A barbell is a piece of exercise equipment used in weight training, bodybuilding, weightlifting and powerlifting, consisting of a long bar, usually with weights attached at each end.
Barbells range in length from 1.2 metres (4 ft) to above 2.4 metres (8 ft), although bars longer than 2.2 metres (7.2 ft) are used primarily by powerlifters and are not commonplace. The central portion of the bar varies in diameter from 25 millimetres (0.98 in) to 50 millimetres (1.96 in) (e.g., Apollon's Axle), and is often engraved with a knurled crosshatch pattern to help lifters maintain a solid grip. Weight plates slide onto the outer portions of the bar to increase or decrease the desired total weight. Collars are used to prevent plates from moving outward unevenly so that the lifter does not experience uneven force.
The barbell is the longer version of the dumbbell that is used for free weight training and competitive sports, such as powerlifting, Olympic weight lifting, and CrossFit. Many exercises can be done using the barbell, such as bicep curl, bench press, Olympic weightlifting, overhead press, deadlift, and squat. Standard barbells are usually an estimated weight of 20 kilograms (44 lb). Many fitness categories use the barbell for different reasons, for example, powerlifters use the barbell to perform compound exercise movements.
A men's Olympic bar is a metal bar that is 2.2 metres (7.2 ft) long and weighs 20 kilograms (44 lb). The outer ends are 1.96 inches (50 mm) in diameter, while the grip section is 28 millimetres (1.1 in) in diameter, and 1.31 metres (4.3 ft) in length. The bars have grip marks spaced 910 millimetres (36 in) apart to allow intuitive grip width measurement. It is the standard used in competitive weightlifting where men and women compete at the highest level - the Commonwealth Games, Pan-American Games, World Championships, and the Olympics. Bars of this kind must have suitable "whip" (ability to store elastic energy) and sleeves which rotate smoothly, as well as the capacity to withstand dropped lifts from overhead.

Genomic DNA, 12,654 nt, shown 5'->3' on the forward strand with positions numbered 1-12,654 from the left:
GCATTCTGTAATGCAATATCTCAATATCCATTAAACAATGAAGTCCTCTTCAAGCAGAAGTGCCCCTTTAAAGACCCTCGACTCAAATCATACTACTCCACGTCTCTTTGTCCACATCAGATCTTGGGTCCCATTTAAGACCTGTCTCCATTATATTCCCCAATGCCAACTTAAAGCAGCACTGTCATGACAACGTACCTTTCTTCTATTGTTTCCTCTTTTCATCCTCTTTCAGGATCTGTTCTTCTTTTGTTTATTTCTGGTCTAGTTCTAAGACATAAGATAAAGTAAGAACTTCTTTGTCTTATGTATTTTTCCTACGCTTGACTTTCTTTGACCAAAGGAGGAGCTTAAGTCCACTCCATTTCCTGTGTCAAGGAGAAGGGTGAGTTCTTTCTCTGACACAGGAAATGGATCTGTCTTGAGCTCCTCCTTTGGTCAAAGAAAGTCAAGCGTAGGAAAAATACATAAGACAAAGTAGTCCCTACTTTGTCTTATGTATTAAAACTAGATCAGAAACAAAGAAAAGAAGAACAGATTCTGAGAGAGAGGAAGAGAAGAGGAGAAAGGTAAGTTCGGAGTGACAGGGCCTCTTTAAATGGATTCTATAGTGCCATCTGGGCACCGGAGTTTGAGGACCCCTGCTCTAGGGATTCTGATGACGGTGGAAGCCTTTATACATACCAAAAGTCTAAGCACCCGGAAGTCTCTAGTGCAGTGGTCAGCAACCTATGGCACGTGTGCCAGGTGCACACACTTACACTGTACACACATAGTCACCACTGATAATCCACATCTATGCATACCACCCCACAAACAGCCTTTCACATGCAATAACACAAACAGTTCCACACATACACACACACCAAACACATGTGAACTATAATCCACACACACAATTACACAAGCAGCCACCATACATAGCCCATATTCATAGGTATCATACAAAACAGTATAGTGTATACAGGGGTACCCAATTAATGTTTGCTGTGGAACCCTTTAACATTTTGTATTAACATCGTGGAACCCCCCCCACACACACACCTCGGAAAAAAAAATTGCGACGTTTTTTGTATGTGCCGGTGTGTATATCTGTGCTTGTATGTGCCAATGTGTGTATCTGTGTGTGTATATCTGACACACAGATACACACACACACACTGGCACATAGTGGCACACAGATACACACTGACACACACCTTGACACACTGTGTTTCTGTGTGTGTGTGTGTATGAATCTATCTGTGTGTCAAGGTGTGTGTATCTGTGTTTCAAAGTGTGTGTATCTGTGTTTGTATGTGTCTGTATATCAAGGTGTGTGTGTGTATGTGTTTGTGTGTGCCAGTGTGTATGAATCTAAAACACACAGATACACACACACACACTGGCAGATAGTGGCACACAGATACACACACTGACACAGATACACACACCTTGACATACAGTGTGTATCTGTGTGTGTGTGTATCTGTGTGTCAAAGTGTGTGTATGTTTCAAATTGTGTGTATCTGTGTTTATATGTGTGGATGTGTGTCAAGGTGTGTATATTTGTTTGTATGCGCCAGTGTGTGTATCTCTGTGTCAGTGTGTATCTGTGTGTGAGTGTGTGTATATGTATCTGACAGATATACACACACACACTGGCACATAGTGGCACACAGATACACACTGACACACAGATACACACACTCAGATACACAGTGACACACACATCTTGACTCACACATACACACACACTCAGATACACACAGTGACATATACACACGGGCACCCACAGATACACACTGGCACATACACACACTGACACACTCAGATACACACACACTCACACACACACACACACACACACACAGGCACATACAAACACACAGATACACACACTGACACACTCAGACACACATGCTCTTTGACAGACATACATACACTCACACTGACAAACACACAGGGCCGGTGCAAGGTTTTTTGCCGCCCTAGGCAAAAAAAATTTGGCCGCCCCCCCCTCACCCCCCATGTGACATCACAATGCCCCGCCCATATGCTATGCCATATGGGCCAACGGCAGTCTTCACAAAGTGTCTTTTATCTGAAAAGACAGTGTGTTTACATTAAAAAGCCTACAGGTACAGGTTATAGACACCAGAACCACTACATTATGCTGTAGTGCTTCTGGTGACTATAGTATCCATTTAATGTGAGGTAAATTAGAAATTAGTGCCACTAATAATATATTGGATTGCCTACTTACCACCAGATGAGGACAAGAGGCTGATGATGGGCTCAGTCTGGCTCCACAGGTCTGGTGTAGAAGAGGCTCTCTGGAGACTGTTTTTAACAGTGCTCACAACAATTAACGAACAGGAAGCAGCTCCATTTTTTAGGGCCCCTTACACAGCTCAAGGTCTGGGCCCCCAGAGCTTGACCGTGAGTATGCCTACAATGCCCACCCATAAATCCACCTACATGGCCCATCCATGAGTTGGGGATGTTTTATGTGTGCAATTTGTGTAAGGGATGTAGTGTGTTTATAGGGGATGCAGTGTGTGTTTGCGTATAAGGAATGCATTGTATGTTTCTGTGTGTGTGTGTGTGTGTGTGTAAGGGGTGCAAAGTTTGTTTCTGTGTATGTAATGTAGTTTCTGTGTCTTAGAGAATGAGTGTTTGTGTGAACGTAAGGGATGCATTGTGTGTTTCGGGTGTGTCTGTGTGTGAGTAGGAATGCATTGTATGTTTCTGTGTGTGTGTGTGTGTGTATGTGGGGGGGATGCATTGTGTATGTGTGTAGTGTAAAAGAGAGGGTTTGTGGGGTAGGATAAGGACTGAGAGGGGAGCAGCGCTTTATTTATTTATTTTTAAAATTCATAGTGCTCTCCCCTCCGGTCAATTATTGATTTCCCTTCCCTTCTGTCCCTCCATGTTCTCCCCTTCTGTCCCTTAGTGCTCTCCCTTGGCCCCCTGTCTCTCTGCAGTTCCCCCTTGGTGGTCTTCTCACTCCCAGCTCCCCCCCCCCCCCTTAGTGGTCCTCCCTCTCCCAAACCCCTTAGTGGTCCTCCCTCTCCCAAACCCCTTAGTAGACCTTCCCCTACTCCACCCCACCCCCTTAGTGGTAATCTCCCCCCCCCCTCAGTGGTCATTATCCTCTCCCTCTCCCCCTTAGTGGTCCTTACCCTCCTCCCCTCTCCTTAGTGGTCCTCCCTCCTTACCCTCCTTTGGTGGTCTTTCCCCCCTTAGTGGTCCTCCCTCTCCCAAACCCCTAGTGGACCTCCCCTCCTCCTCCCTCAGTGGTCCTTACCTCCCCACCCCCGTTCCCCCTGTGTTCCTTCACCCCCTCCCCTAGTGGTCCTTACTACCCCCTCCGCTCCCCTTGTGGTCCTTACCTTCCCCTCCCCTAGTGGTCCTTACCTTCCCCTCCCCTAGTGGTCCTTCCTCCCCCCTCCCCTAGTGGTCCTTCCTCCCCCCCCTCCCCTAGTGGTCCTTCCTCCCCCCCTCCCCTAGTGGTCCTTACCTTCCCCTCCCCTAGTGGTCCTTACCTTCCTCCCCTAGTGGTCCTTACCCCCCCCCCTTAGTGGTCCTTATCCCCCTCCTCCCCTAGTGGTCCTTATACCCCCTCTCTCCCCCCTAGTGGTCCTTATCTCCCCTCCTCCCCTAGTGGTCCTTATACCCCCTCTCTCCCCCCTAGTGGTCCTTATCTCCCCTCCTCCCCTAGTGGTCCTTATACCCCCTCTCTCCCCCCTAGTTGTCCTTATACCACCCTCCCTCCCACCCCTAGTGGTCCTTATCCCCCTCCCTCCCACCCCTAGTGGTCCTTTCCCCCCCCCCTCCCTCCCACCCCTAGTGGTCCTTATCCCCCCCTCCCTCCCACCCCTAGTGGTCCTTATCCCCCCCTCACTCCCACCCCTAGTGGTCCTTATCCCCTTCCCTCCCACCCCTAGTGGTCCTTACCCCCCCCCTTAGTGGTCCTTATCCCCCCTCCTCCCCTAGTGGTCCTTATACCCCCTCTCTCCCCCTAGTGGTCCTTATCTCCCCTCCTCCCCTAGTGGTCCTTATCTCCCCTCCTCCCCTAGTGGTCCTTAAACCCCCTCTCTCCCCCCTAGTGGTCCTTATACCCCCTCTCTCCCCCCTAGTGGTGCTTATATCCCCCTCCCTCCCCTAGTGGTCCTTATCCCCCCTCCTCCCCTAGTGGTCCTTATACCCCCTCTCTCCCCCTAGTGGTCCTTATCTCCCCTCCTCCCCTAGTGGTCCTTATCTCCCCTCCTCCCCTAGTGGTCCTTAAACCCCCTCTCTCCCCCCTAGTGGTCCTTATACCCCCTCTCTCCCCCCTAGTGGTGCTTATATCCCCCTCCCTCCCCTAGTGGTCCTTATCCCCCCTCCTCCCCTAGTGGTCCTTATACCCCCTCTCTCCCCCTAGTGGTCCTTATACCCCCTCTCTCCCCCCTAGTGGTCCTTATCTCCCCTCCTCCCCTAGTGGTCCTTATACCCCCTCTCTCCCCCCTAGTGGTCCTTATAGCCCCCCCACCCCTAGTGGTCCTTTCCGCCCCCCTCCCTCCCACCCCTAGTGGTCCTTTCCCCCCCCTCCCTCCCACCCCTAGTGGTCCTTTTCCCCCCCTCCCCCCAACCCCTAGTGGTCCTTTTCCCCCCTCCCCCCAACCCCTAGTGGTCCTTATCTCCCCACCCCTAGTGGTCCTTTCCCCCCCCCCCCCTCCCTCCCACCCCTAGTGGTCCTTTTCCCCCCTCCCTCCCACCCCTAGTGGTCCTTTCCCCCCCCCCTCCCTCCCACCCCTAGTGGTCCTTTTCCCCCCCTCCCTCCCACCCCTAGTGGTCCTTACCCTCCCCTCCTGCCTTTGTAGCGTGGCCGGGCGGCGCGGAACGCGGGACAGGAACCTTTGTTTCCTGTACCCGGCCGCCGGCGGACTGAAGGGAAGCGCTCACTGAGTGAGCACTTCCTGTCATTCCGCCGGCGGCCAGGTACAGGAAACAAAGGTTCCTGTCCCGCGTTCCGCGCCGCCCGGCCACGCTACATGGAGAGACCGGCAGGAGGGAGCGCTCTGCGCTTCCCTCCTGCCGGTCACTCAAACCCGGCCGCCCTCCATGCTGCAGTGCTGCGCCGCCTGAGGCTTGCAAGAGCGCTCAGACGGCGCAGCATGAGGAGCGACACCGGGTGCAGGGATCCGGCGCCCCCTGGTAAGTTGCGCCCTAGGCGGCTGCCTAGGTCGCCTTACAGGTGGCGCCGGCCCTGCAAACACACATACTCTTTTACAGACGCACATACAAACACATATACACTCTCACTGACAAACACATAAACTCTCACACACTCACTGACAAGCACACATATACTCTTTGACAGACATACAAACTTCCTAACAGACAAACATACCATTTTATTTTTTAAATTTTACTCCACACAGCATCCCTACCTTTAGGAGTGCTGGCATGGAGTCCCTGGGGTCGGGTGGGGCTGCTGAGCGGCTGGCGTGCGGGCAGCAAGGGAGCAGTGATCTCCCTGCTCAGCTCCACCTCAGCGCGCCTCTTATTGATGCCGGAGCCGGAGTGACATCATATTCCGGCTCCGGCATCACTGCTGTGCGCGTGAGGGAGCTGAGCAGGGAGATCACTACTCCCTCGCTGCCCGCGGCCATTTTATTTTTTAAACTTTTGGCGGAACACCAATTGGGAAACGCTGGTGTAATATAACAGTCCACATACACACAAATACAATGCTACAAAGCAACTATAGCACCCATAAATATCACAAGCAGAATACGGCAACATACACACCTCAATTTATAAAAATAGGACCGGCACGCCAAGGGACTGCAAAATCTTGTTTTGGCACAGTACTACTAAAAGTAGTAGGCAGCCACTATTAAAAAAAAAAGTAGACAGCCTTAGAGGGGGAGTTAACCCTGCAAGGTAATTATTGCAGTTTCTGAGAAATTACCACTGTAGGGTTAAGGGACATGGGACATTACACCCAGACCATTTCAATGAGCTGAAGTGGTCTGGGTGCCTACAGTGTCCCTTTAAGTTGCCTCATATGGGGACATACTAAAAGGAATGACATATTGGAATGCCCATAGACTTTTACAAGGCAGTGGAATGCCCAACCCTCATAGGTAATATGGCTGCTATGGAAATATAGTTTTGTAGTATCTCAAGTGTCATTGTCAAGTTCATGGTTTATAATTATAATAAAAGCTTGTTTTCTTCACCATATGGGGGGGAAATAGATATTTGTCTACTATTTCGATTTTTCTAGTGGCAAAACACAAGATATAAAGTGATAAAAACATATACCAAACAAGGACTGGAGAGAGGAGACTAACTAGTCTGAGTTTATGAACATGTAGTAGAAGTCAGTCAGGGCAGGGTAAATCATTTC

A women's Olympic bar is similar to the men's bar, but is shorter - 2.01 metres (6.6 ft) - and lighter - 15 kilograms (33 lb) - with a smaller grip section diameter (25 millimetres (0.98 in)). Also in contrast to the men's bar, the women's bar does not sport a center knurl.
Weight plates used in Olympic lifting, which are often termed "bumper" plates, need to be able to be safely dropped from above head height and as such are coated in solid rubber. General strength training or powerlifting plates are made from cast iron and are considerably cheaper.
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